Improved implementation of shared mobility and MaaS to increase up-take of low-carbon transport in cities.
Priority AxisLow Carbon Technologies
Low Carbon Technologies
Lead partnerCity of Rotterdam
Project budget3 141 763 €
ERDF amount1 885 058 €
Cars are still responsible for around 12% of EU's total CO2 emissions (EU Environment Agency 2018). This addresses the need to develop and promote more sustainable, multimodal and intelligent transport systems (SWOT analysis 2Seas 2013). Two emerging trends which could contribute, and reduce congestion, are shared vehicles (mobility hubs) and Mobility as a Service (MaaS).
So far, the first generation of Shared Mobility and MaaS concepts has proven its attractiveness to users, but its rapid implementation by the private sector resulted in significant and unexpected drawbacks such as short life cycles of vehicles and safety issues for citizens. This has lead to suboptimal deployment and cancelled projects since the cities do not yet have the expertise and tools in place to facilitate this implementation of the private sector in such a way that the new mobility solutions fulfil their potential and have a positive impact on CO2 reduction.
The MOBI-MIX cities are working to decarbonise road transport (cars in particular). Within the project, they will facilitate the private sector to more effectively implement Shared Mobility solutions (e.g. e-bikes, e-scooters, shared mopeds, docked bikes, shared cars) and MaaS solutions (the integration of various forms of transport services into a single mobility service accessible on demand). The aim is to reduce 365.000 kg of CO2-emissions by avoiding/replacing 2.6M fossil-fueled car-kilometres in the urban environments of 5 cities/regions in the 2 Seas area over the course of the project.
To foster long-term uptake, MOBI-MIX will:
- Embed lessons learned and best practices in the urban mobility plans of the cites, serving 1.5M inhabitants, leading to a significant CO2 reduction beyond project lifetime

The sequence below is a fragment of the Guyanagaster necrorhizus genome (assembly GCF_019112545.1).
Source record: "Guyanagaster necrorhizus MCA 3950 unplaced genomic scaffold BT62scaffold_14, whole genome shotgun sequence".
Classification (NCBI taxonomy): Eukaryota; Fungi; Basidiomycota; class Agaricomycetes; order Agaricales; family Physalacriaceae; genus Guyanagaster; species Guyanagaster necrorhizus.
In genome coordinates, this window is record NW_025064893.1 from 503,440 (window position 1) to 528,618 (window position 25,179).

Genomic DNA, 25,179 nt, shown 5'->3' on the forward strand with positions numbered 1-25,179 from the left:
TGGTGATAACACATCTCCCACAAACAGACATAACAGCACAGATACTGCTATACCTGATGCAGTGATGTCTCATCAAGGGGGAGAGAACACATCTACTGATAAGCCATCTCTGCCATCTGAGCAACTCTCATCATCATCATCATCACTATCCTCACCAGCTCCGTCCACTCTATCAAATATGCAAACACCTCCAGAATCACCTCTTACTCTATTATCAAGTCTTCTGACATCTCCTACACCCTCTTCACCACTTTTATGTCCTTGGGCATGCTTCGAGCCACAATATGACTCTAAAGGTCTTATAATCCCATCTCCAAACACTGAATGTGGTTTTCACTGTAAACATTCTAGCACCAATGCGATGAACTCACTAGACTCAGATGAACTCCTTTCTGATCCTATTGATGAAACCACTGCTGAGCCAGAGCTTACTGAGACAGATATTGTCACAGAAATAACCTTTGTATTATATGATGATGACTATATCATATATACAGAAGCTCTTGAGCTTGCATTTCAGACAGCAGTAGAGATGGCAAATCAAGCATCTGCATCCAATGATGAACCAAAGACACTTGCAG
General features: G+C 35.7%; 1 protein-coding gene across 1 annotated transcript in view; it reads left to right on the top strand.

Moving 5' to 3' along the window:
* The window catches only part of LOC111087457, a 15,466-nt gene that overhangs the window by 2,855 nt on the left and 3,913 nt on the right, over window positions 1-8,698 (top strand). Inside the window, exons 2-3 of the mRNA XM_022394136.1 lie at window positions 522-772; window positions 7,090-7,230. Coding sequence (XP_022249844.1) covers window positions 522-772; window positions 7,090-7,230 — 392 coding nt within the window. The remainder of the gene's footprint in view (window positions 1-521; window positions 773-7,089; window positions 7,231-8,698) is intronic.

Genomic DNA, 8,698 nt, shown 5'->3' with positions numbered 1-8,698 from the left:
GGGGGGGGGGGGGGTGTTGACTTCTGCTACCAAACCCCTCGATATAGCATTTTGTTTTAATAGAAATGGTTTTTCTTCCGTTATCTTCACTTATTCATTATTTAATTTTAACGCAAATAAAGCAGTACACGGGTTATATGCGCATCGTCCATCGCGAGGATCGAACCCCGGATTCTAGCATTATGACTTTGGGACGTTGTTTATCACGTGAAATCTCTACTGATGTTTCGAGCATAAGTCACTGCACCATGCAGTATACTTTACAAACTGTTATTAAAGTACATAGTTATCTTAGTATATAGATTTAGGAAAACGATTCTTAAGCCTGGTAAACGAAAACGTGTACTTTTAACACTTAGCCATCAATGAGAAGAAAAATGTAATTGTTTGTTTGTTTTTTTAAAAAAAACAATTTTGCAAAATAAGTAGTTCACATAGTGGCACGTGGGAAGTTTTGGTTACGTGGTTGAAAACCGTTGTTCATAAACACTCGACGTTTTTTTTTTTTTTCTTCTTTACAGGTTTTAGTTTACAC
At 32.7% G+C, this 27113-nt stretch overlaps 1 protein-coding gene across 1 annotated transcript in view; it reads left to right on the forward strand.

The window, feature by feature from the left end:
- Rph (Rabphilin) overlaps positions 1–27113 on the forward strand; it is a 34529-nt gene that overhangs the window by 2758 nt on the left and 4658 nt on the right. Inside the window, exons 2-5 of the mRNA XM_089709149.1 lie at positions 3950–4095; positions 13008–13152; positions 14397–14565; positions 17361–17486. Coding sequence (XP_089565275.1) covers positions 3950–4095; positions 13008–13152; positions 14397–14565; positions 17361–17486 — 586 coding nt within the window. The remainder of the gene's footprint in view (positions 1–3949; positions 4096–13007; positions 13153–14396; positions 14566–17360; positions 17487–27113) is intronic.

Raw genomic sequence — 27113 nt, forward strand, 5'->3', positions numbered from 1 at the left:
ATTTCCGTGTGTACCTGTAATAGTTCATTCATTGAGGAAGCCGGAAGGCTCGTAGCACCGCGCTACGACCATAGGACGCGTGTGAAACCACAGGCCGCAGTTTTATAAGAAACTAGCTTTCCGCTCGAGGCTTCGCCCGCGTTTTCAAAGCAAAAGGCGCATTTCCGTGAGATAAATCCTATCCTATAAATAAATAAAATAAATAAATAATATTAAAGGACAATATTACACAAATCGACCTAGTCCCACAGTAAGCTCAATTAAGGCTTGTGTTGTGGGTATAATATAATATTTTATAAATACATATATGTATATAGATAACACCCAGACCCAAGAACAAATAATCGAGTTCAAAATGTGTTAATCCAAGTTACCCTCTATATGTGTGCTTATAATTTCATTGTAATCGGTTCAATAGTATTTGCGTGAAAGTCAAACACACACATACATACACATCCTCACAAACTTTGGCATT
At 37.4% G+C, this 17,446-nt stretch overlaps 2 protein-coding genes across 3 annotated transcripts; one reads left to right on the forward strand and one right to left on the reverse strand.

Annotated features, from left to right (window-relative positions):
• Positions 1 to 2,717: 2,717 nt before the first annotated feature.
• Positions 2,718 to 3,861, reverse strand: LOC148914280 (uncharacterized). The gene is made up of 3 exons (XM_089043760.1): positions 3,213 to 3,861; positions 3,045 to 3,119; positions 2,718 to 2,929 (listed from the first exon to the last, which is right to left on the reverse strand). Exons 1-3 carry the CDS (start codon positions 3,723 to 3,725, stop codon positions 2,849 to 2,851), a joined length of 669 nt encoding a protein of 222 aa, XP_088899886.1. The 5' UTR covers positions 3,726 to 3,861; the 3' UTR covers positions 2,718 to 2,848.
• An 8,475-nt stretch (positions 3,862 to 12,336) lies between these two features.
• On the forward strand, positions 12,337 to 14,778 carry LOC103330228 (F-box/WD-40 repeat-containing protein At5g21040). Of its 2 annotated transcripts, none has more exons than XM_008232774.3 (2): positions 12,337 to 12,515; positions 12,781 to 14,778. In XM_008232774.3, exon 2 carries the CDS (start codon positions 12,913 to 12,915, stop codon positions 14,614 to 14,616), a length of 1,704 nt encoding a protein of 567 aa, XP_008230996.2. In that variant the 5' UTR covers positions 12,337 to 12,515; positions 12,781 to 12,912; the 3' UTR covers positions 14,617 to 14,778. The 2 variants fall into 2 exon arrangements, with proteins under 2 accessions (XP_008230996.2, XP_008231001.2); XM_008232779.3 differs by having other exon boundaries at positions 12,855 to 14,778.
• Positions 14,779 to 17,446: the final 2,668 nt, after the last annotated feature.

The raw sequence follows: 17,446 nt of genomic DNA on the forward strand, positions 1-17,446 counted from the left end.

- Create a comprehensive decision-making framework for urban mobility planners of cities across Europe to facilitate the implementation of MaaS and Shared mobility more effectively
To benefit the public and private sector within and outside the project consortium, MOBI-MIX will produce:
- 5 reports for the 5 public authorities showing the potential impact of different Shared Mobility- and MaaS solutions for their different geographical areas and target groups
- 1 handbook of the most promising PPP models for implementing Shared Mobility and MaaS
- 5 demonstrators (lasting 14 months) where private mobility providers more effectively implement green, shared vehicles, MaaS, and MOBI-hubs
- 5 improved urban mobility plans (based on SUMP guidelines)
- A decision-making framework for urban mobility planners of cities to integrate public-private collaboration models in
their urban mobility planning strategies to ensure future uptake of more green, shared urban mobility- and MaaS
- 1 insight paper with experts and key policymakers reflecting on project outcomes, lessons learned and best practices
Cross border approach
The MOBI-MIX partners have valuable first-hand experience to share. E.g., Antwerp has already piloted a first-generation MaaS solution, while Bremen (observer) has experience with mobi-hubs. Considering the shared ambitions of the project partners, the ability to share lessons learned will be useful.
Through 3 high-level round tables, involving international experts, policy organisations and 10 interested cities (through POLIS) will allow the cities of MOBI-MIX to benefit from knowledge that previously used to be out of reach.
The decision-making framework for cities to effectively use the most promising PPP models will be used by 3 other cities (observer partners e.g. Plymouth and POLIS members) in their own implementation plans for MaaS and Shared mobility.
Within MOBI-MIX, the cities are supported in their facilitation of implementation of Shared Mobility and Maas by knowledge partners on choice of mobility solutions and impact assessment, and BSOs involving the private sector.